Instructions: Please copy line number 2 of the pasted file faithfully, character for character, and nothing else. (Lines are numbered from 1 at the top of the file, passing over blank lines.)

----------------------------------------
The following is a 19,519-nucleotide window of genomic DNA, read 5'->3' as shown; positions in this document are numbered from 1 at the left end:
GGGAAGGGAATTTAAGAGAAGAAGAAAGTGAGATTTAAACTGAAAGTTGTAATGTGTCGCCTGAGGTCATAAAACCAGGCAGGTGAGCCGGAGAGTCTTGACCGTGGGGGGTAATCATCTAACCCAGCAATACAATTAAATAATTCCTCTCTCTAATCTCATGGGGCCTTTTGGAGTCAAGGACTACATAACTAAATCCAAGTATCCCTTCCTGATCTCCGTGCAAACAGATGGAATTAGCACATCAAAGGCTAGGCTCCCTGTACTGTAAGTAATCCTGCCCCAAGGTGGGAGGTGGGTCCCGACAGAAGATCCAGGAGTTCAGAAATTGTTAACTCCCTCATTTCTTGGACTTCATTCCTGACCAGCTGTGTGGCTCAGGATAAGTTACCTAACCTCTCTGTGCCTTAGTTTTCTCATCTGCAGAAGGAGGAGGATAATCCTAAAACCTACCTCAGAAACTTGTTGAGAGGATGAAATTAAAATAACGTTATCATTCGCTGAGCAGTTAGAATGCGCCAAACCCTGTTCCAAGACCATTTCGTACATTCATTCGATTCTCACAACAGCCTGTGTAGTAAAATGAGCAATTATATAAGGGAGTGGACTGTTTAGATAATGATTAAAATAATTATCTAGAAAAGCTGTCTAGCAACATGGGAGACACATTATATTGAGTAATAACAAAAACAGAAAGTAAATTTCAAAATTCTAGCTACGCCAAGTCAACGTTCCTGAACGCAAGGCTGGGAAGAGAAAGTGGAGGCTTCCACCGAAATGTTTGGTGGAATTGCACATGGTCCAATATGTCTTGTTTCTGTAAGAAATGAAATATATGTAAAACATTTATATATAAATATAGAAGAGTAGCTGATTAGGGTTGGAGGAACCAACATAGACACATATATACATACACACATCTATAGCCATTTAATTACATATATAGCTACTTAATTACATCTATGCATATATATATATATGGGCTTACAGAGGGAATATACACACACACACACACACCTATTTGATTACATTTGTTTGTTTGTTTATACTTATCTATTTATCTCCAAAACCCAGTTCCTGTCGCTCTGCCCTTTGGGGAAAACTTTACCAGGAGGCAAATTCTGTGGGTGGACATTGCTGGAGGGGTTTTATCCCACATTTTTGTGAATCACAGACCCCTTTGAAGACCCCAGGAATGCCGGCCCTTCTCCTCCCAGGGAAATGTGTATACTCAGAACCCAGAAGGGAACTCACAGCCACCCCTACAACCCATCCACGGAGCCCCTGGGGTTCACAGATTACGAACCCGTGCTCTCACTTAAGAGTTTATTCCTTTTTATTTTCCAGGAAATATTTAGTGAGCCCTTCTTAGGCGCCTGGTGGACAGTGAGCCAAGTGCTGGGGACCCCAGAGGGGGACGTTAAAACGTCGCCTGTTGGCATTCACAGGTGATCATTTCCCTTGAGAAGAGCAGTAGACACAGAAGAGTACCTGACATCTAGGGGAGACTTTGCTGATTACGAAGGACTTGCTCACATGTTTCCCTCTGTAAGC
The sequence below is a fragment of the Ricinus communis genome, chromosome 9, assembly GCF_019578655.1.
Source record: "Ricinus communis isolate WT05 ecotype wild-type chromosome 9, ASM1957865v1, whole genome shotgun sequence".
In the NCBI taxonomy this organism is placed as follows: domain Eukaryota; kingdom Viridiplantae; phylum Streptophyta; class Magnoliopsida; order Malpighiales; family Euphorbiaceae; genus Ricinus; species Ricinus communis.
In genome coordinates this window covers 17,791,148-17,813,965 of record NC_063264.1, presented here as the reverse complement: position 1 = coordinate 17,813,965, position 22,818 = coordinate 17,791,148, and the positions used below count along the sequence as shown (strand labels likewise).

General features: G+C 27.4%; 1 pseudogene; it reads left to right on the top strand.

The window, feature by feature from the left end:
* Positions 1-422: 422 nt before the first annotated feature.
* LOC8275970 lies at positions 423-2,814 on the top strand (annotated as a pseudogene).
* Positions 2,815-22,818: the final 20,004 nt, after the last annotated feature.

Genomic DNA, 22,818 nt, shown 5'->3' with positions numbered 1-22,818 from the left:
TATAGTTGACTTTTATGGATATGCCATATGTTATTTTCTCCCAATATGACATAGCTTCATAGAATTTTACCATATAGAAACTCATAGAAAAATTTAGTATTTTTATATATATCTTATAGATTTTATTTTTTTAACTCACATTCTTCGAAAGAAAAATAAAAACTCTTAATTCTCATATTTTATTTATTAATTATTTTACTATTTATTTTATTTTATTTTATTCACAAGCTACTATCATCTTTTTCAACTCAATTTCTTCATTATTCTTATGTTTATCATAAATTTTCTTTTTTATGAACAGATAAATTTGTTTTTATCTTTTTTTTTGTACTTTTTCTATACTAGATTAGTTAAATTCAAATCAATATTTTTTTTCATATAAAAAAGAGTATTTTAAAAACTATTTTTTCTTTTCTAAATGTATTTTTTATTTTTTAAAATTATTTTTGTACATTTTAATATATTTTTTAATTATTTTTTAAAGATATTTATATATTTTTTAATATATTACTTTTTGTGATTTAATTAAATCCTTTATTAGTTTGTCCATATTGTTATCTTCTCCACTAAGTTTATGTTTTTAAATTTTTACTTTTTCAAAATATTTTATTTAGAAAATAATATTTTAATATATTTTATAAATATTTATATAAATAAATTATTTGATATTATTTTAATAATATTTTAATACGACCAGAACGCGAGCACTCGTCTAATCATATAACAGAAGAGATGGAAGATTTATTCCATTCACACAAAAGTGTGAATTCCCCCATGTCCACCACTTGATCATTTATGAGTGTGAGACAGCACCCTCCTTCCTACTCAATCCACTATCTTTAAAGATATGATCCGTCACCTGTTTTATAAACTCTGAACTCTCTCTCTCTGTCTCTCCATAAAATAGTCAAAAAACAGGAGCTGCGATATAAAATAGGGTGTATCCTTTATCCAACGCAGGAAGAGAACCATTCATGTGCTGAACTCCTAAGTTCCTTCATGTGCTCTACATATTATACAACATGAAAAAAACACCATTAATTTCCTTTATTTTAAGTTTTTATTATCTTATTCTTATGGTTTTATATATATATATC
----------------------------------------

GGGAAGGGAATTTAAGAGAAGAAGAAAGTGAGATTTAAACTGAAAGTTGTAATGTGTCGCCTGAGGTCATAAAACCAGGCAGGTGAGCCGGAGAGTCTTGACCGTGGGGGGTAATCATCTAACCCAGCAATACAATTAAATAATTCCTCTCTCTAATCTCATGGGGCCTTTTGGAGTCAAGGACTACATAACTAAATCCAAGTATCCCTTCCTGATCTCCGTGCAAACAGATGGAATTAGCACATCAAAGGCTAGGCTCCCTGTACTGTAAGTAATCCTGCCCCAAGGTGGGAGGTGGGTCCCGACAGAAGATCCAGGAGTTCAGAAATTGTTAACTCCCTCATTTCTTGGACTTCATTCCTGACCAGCTGTGTGGCTCAGGATAAGTTACCTAACCTCTCTGTGCCTTAGTTTTCTCATCTGCAGAAGGAGGAGGATAATCCTAAAACCTACCTCAGAAACTTGTTGAGAGGATGAAATTAAAATAACGTTATCATTCGCTGAGCAGTTAGAATGCGCCAAACCCTGTTCCAAGACCATTTCGTACATTCATTCGATTCTCACAACAGCCTGTGTAGTAAAATGAGCAATTATATAAGGGAGTGGACTGTTTAGATAATGATTAAAATAATTATCTAGAAAAGCTGTCTAGCAACATGGGAGACACATTATATTGAGTAATAACAAAAACAGAAAGTAAATTTCAAAATTCTAGCTACGCCAAGTCAACGTTCCTGAACGCAAGGCTGGGAAGAGAAAGTGGAGGCTTCCACCGAAATGTTTGGTGGAATTGCACATGGTCCAATATGTCTTGTTTCTGTAAGAAATGAAATATATGTAAAACATTTATATATAAATATAGAAGAGTAGCTGATTAGGGTTGGAGGAACCAACATAGACACATATATACATACACACATCTATAGCCATTTAATTACATATATAGCTACTTAATTACATCTATGCATATATATATATATGGGCTTACAGAGGGAATATACACACACACACACACACCTATTTGATTACATTTGTTTGTTTGTTTATACTTATCTATTTATCTCCAAAACCCAGTTCCTGTCGCTCTGCCCTTTGGGGAAAACTTTACCAGGAGGCAAATTCTGTGGGTGGACATTGCTGGAGGGGTTTTATCCCACATTTTTGTGAATCACAGACCCCTTTGAAGACCCCAGGAATGCCGGCCCTTCTCCTCCCAGGGAAATGTGTATACTCAGAACCCAGAAGGGAACTCACAGCCACCCCTACAACCCATCCACGGAGCCCCTGGGGTTCACAGATTACGAACCCGTGCTCTCACTTAAGAGTTTATTCCTTTTTATTTTCCAGGAAATATTTAGTGAGCCCTTCTTAGGCGCCTGGTGGACAGTGAGCCAAGTGCTGGGGACCCCAGAGGGGGACGTTAAAACGTCGCCTGTTGGCATTCACAGGTGATCATTTCCCTTGAGAAGAGCAGTAGACACAGAAGAGTACCTGACATCTAGGGGAGACTTTGCTGATTACGAAGGACTTGCTCACATGTTTCCCTCTGTAAGC